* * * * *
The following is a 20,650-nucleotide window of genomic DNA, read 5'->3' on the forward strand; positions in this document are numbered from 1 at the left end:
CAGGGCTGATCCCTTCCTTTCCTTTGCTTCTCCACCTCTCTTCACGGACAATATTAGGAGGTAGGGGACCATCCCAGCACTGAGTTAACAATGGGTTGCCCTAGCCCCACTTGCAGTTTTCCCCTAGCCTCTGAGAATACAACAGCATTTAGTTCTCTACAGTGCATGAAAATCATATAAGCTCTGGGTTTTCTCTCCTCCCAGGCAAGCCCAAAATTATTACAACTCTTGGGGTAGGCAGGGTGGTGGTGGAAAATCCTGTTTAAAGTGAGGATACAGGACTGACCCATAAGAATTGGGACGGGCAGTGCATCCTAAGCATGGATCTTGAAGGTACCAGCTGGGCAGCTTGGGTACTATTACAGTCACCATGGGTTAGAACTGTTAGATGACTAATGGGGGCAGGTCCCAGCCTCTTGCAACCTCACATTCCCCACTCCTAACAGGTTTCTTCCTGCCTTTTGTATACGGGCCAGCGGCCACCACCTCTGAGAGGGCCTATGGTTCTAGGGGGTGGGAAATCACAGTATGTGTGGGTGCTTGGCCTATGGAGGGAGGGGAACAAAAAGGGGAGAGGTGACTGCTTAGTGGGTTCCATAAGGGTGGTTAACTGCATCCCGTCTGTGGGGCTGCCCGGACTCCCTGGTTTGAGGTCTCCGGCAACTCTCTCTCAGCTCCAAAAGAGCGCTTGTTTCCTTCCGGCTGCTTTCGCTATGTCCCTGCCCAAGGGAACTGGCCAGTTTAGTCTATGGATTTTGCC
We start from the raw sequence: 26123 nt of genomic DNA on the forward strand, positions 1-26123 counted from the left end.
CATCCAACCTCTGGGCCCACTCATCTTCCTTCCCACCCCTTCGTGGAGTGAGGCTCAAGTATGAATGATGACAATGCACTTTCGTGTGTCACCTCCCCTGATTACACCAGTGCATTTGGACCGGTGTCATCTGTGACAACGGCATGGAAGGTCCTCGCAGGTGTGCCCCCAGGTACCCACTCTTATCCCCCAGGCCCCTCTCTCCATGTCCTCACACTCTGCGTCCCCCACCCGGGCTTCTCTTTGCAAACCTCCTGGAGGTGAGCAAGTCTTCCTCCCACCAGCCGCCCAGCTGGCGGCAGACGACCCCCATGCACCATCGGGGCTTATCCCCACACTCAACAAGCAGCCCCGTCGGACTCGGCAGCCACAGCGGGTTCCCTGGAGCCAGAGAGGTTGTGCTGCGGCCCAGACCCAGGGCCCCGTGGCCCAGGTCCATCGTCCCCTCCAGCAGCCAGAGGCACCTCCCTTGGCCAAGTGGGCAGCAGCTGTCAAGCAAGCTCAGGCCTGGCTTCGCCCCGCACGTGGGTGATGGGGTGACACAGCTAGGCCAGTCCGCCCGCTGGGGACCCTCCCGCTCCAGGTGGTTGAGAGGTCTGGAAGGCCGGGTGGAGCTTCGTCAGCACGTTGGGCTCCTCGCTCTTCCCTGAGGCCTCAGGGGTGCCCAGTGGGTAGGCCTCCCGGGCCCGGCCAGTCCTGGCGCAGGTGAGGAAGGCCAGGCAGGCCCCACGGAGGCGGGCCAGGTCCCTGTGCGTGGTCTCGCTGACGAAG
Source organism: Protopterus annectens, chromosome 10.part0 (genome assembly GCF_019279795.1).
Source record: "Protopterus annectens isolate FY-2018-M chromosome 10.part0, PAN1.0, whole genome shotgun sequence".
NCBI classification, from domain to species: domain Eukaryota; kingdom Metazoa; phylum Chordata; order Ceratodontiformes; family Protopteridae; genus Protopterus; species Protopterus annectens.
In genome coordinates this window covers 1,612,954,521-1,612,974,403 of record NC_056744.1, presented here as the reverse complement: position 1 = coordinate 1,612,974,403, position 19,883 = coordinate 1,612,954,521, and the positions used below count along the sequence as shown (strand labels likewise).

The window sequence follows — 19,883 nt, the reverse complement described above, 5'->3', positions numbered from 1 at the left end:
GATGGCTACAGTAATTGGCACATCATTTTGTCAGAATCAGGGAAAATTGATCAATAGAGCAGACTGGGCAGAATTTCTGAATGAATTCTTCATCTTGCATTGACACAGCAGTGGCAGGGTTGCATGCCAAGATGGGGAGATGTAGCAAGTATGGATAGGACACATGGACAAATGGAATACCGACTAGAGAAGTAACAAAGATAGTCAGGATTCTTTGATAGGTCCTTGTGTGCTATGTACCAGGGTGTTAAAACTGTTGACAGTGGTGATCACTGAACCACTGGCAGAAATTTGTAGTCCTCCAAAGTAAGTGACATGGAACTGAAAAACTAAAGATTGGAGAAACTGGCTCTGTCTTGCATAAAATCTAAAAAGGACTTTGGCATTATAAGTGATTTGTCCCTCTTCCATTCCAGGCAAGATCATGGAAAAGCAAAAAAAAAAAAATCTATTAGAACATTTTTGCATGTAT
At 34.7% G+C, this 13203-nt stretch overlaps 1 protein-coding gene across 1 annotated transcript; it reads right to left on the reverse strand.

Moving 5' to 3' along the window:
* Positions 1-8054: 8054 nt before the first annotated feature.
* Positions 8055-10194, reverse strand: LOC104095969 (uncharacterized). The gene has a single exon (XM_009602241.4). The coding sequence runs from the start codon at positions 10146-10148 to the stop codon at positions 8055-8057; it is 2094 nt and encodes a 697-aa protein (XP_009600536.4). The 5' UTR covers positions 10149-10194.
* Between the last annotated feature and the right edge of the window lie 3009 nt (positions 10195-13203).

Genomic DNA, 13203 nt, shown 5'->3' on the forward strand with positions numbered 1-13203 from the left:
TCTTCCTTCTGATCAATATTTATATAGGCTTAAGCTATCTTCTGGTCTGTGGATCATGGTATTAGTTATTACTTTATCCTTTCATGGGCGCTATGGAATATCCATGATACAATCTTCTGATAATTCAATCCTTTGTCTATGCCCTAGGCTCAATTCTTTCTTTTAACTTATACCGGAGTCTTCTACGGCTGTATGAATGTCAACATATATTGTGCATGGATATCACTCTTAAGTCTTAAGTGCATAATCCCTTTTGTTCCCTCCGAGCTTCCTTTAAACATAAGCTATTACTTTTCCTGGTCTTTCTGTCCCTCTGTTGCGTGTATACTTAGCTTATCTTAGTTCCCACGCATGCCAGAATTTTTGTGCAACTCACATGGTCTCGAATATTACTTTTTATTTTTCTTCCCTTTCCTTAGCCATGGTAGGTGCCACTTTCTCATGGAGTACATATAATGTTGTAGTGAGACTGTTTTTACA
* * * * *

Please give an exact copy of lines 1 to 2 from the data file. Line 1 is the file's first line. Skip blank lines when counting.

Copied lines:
The following is a 20,650-nucleotide window of genomic DNA, read 5'->3' on the forward strand; positions in this document are numbered from 1 at the left end:
CAGGGCTGATCCCTTCCTTTCCTTTGCTTCTCCACCTCTCTTCACGGACAATATTAGGAGGTAGGGGACCATCCCAGCACTGAGTTAACAATGGGTTGCCCTAGCCCCACTTGCAGTTTTCCCCTAGCCTCTGAGAATACAACAGCATTTAGTTCTCTACAGTGCATGAAAATCATATAAGCTCTGGGTTTTCTCTCCTCCCAGGCAAGCCCAAAATTATTACAACTCTTGGGGTAGGCAGGGTGGTGGTGGAAAATCCTGTTTAAAGTGAGGATACAGGACTGACCCATAAGAATTGGGACGGGCAGTGCATCCTAAGCATGGATCTTGAAGGTACCAGCTGGGCAGCTTGGGTACTATTACAGTCACCATGGGTTAGAACTGTTAGATGACTAATGGGGGCAGGTCCCAGCCTCTTGCAACCTCACATTCCCCACTCCTAACAGGTTTCTTCCTGCCTTTTGTATACGGGCCAGCGGCCACCACCTCTGAGAGGGCCTATGGTTCTAGGGGGTGGGAAATCACAGTATGTGTGGGTGCTTGGCCTATGGAGGGAGGGGAACAAAAAGGGGAGAGGTGACTGCTTAGTGGGTTCCATAAGGGTGGTTAACTGCATCCCGTCTGTGGGGCTGCCCGGACTCCCTGGTTTGAGGTCTCCGGCAACTCTCTCTCAGCTCCAAAAGAGCGCTTGTTTCCTTCCGGCTGCTTTCGCTATGTCCCTGCCCAAGGGAACTGGCCAGTTTAGTCTATGGATTTTGCC